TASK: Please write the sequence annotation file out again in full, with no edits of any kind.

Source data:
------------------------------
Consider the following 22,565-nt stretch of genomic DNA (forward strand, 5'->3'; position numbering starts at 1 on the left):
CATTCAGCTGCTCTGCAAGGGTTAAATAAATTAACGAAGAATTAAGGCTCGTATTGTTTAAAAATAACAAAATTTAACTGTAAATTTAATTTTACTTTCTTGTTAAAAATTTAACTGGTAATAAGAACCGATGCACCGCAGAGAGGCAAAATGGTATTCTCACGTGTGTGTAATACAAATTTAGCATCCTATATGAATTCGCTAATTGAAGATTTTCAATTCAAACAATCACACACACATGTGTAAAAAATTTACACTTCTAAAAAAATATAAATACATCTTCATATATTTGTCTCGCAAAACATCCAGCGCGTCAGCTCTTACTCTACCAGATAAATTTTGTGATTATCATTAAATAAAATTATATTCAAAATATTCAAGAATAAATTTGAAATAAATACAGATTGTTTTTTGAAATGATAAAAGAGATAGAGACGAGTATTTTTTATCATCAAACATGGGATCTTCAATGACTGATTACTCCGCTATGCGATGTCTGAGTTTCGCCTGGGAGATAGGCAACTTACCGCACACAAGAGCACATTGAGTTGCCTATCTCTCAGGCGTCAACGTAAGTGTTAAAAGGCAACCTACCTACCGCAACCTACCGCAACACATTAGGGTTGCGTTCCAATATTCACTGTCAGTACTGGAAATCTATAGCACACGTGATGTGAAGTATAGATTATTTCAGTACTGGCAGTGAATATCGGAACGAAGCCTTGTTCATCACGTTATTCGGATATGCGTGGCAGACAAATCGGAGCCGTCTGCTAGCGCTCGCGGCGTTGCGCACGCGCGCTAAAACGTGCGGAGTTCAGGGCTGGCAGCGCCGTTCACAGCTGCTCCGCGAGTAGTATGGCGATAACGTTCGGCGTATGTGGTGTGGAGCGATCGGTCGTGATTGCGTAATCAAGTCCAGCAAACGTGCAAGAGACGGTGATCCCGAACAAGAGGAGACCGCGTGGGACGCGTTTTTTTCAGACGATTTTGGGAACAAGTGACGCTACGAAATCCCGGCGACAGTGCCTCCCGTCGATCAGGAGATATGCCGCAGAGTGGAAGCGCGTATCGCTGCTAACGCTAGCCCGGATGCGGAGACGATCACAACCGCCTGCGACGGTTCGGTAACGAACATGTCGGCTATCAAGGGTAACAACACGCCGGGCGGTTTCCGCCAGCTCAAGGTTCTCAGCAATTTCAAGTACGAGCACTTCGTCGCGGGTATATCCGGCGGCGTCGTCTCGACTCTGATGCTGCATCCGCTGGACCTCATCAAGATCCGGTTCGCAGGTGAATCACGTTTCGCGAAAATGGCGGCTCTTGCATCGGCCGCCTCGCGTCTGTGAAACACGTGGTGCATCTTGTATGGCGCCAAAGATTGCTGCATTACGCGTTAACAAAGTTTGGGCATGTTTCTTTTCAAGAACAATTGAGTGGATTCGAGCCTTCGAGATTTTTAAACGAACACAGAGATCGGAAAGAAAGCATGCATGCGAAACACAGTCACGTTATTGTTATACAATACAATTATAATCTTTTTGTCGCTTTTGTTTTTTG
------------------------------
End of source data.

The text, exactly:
Consider the following 22,565-nt stretch of genomic DNA (forward strand, 5'->3'; position numbering starts at 1 on the left):
CATTCAGCTGCTCTGCAAGGGTTAAATAAATTAACGAAGAATTAAGGCTCGTATTGTTTAAAAATAACAAAATTTAACTGTAAATTTAATTTTACTTTCTTGTTAAAAATTTAACTGGTAATAAGAACCGATGCACCGCAGAGAGGCAAAATGGTATTCTCACGTGTGTGTAATACAAATTTAGCATCCTATATGAATTCGCTAATTGAAGATTTTCAATTCAAACAATCACACACACATGTGTAAAAAATTTACACTTCTAAAAAAATATAAATACATCTTCATATATTTGTCTCGCAAAACATCCAGCGCGTCAGCTCTTACTCTACCAGATAAATTTTGTGATTATCATTAAATAAAATTATATTCAAAATATTCAAGAATAAATTTGAAATAAATACAGATTGTTTTTTGAAATGATAAAAGAGATAGAGACGAGTATTTTTTATCATCAAACATGGGATCTTCAATGACTGATTACTCCGCTATGCGATGTCTGAGTTTCGCCTGGGAGATAGGCAACTTACCGCACACAAGAGCACATTGAGTTGCCTATCTCTCAGGCGTCAACGTAAGTGTTAAAAGGCAACCTACCTACCGCAACCTACCGCAACACATTAGGGTTGCGTTCCAATATTCACTGTCAGTACTGGAAATCTATAGCACACGTGATGTGAAGTATAGATTATTTCAGTACTGGCAGTGAATATCGGAACGAAGCCTTGTTCATCACGTTATTCGGATATGCGTGGCAGACAAATCGGAGCCGTCTGCTAGCGCTCGCGGCGTTGCGCACGCGCGCTAAAACGTGCGGAGTTCAGGGCTGGCAGCGCCGTTCACAGCTGCTCCGCGAGTAGTATGGCGATAACGTTCGGCGTATGTGGTGTGGAGCGATCGGTCGTGATTGCGTAATCAAGTCCAGCAAACGTGCAAGAGACGGTGATCCCGAACAAGAGGAGACCGCGTGGGACGCGTTTTTTTCAGACGATTTTGGGAACAAGTGACGCTACGAAATCCCGGCGACAGTGCCTCCCGTCGATCAGGAGATATGCCGCAGAGTGGAAGCGCGTATCGCTGCTAACGCTAGCCCGGATGCGGAGACGATCACAACCGCCTGCGACGGTTCGGTAACGAACATGTCGGCTATCAAGGGTAACAACACGCCGGGCGGTTTCCGCCAGCTCAAGGTTCTCAGCAATTTCAAGTACGAGCACTTCGTCGCGGGTATATCCGGCGGCGTCGTCTCGACTCTGATGCTGCATCCGCTGGACCTCATCAAGATCCGGTTCGCAGGTGAATCACGTTTCGCGAAAATGGCGGCTCTTGCATCGGCCGCCTCGCGTCTGTGAAACACGTGGTGCATCTTGTATGGCGCCAAAGATTGCTGCATTACGCGTTAACAAAGTTTGGGCATGTTTCTTTTCAAGAACAATTGAGTGGATTCGAGCCTTCGAGATTTTTAAACGAACACAGAGATCGGAAAGAAAGCATGCATGCGAAACACAGTCACGTTATTGTTATACAATACAATTATAATCTTTTTGTCGCTTTTGTTTTTTG